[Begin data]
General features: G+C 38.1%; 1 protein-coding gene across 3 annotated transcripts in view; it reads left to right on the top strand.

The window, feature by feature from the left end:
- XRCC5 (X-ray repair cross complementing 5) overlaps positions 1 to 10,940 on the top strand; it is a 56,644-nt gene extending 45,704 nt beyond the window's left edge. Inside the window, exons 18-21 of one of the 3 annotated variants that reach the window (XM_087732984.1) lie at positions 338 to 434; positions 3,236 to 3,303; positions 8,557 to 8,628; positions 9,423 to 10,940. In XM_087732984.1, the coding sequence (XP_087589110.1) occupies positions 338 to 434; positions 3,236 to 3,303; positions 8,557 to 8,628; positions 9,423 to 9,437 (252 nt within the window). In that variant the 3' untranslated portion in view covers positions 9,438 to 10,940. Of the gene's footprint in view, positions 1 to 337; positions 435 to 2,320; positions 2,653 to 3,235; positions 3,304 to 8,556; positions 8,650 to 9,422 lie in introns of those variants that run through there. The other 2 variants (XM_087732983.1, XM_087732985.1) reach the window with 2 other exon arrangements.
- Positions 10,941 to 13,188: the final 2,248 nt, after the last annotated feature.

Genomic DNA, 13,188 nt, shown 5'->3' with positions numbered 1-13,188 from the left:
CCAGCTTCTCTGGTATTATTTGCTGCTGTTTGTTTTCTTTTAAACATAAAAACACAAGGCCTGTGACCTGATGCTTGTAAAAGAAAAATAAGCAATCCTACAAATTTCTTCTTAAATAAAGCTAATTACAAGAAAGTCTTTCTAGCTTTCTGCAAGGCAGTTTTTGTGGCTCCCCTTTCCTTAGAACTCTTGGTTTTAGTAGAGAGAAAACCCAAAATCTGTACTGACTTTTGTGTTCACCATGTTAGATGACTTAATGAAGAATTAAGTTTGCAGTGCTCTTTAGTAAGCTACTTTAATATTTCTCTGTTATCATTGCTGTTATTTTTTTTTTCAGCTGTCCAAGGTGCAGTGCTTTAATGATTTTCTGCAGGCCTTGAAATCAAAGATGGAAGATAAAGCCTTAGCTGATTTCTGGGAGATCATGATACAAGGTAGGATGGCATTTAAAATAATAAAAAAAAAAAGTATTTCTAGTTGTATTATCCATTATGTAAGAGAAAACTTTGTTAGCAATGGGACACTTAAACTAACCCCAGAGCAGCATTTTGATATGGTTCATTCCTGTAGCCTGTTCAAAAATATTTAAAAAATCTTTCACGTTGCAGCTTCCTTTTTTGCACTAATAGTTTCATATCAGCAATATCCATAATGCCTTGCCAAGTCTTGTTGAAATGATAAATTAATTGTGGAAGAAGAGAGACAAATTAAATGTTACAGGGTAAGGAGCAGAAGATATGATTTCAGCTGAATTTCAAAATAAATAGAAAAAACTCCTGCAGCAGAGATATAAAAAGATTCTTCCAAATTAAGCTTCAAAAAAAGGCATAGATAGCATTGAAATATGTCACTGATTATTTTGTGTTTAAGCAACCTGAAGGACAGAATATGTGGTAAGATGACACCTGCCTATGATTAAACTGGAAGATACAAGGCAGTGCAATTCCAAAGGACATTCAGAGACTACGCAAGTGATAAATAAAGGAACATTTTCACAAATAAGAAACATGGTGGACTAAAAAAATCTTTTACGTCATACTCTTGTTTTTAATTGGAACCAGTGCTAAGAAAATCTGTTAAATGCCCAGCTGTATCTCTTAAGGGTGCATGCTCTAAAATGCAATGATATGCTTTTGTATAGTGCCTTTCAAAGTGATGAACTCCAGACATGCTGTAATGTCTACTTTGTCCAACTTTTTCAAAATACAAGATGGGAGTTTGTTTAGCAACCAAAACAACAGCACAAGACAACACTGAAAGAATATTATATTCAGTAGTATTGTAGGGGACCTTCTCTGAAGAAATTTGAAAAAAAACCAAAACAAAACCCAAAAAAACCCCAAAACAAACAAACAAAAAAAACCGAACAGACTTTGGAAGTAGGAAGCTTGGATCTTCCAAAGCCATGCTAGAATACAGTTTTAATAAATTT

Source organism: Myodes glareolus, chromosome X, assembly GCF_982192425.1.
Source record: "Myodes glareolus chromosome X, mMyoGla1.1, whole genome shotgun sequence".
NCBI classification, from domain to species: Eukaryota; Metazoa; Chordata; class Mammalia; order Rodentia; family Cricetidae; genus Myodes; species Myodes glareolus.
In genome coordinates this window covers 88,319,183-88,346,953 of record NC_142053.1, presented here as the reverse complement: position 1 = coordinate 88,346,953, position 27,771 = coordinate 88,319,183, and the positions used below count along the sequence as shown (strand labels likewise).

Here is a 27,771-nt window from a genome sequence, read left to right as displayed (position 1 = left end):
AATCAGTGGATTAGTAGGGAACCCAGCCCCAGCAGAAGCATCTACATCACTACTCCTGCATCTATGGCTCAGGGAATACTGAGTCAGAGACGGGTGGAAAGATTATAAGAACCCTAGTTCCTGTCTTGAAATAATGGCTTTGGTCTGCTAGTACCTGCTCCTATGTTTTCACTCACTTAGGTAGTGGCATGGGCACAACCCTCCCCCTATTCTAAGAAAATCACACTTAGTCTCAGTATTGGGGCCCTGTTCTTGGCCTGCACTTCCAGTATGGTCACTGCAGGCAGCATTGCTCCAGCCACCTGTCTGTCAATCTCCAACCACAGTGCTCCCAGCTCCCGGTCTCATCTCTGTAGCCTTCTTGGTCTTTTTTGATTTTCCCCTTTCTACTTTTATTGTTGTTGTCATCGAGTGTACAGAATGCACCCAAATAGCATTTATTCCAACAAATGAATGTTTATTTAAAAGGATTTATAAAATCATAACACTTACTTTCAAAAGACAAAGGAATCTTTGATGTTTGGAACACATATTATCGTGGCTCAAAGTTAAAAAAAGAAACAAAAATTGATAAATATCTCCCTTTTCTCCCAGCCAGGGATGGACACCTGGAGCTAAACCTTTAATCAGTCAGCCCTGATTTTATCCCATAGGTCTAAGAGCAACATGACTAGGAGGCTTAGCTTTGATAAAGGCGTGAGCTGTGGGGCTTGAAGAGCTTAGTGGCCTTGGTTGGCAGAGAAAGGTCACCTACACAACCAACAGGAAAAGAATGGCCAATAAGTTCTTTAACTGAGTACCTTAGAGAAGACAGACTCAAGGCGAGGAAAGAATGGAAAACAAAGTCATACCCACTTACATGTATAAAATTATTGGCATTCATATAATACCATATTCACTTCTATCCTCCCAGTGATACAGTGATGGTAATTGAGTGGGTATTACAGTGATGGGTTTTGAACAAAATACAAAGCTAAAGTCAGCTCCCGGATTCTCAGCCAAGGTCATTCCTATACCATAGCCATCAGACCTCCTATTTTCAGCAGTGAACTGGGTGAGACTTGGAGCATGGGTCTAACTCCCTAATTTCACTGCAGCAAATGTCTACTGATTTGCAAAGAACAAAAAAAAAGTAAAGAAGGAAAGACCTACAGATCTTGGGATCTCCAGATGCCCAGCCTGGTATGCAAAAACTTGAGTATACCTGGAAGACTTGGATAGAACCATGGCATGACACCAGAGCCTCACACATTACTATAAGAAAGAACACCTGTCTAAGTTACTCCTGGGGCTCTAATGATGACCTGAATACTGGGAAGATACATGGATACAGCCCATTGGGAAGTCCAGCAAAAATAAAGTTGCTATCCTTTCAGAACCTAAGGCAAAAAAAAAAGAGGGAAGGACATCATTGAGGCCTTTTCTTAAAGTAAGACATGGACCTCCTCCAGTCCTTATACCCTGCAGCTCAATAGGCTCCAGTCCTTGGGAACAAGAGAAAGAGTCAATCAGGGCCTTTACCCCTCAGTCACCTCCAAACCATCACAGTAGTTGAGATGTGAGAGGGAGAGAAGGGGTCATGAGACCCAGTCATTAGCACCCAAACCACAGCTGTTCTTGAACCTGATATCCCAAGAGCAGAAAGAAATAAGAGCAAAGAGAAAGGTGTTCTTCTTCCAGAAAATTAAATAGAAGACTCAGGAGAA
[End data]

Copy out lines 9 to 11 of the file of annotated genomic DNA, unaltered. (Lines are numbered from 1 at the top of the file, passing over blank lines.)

NCBI classification, from domain to species: Eukaryota; Metazoa; Chordata; class Mammalia; order Rodentia; family Cricetidae; genus Myodes; species Myodes glareolus.
In genome coordinates this window covers 88,319,183-88,346,953 of record NC_142053.1, presented here as the reverse complement: position 1 = coordinate 88,346,953, position 27,771 = coordinate 88,319,183, and the positions used below count along the sequence as shown (strand labels likewise).

Here is a 27,771-nt window from a genome sequence, read left to right as displayed (position 1 = left end):